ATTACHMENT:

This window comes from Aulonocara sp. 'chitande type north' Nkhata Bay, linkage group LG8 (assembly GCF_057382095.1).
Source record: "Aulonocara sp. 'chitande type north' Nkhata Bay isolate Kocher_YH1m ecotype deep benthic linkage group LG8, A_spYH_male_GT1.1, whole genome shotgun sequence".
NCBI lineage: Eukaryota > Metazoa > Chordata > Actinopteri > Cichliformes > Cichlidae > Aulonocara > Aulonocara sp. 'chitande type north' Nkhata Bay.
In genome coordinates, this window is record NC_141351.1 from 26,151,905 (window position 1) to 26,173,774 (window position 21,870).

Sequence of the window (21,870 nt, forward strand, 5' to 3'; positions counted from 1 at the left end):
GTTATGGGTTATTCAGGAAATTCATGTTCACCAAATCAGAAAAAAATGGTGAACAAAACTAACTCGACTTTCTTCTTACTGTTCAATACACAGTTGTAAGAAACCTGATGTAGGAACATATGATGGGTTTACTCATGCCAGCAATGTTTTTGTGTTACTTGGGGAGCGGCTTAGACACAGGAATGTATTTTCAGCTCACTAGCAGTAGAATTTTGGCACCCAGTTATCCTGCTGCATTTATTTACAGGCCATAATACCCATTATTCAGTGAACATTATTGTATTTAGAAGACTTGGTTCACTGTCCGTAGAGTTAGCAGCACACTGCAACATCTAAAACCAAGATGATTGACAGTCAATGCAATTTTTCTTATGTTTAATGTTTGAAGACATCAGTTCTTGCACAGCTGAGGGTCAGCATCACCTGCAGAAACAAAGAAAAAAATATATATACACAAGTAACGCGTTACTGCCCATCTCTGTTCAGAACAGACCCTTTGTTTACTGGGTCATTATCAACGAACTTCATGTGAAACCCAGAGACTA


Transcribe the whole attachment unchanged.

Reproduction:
This window comes from Aulonocara sp. 'chitande type north' Nkhata Bay, linkage group LG8 (assembly GCF_057382095.1).
Source record: "Aulonocara sp. 'chitande type north' Nkhata Bay isolate Kocher_YH1m ecotype deep benthic linkage group LG8, A_spYH_male_GT1.1, whole genome shotgun sequence".
NCBI lineage: Eukaryota > Metazoa > Chordata > Actinopteri > Cichliformes > Cichlidae > Aulonocara > Aulonocara sp. 'chitande type north' Nkhata Bay.
In genome coordinates, this window is record NC_141351.1 from 26,151,905 (window position 1) to 26,173,774 (window position 21,870).

Sequence of the window (21,870 nt, forward strand, 5' to 3'; positions counted from 1 at the left end):
GTTATGGGTTATTCAGGAAATTCATGTTCACCAAATCAGAAAAAAATGGTGAACAAAACTAACTCGACTTTCTTCTTACTGTTCAATACACAGTTGTAAGAAACCTGATGTAGGAACATATGATGGGTTTACTCATGCCAGCAATGTTTTTGTGTTACTTGGGGAGCGGCTTAGACACAGGAATGTATTTTCAGCTCACTAGCAGTAGAATTTTGGCACCCAGTTATCCTGCTGCATTTATTTACAGGCCATAATACCCATTATTCAGTGAACATTATTGTATTTAGAAGACTTGGTTCACTGTCCGTAGAGTTAGCAGCACACTGCAACATCTAAAACCAAGATGATTGACAGTCAATGCAATTTTTCTTATGTTTAATGTTTGAAGACATCAGTTCTTGCACAGCTGAGGGTCAGCATCACCTGCAGAAACAAAGAAAAAAATATATATACACAAGTAACGCGTTACTGCCCATCTCTGTTCAGAACAGACCCTTTGTTTACTGGGTCATTATCAACGAACTTCATGTGAAACCCAGAGACTA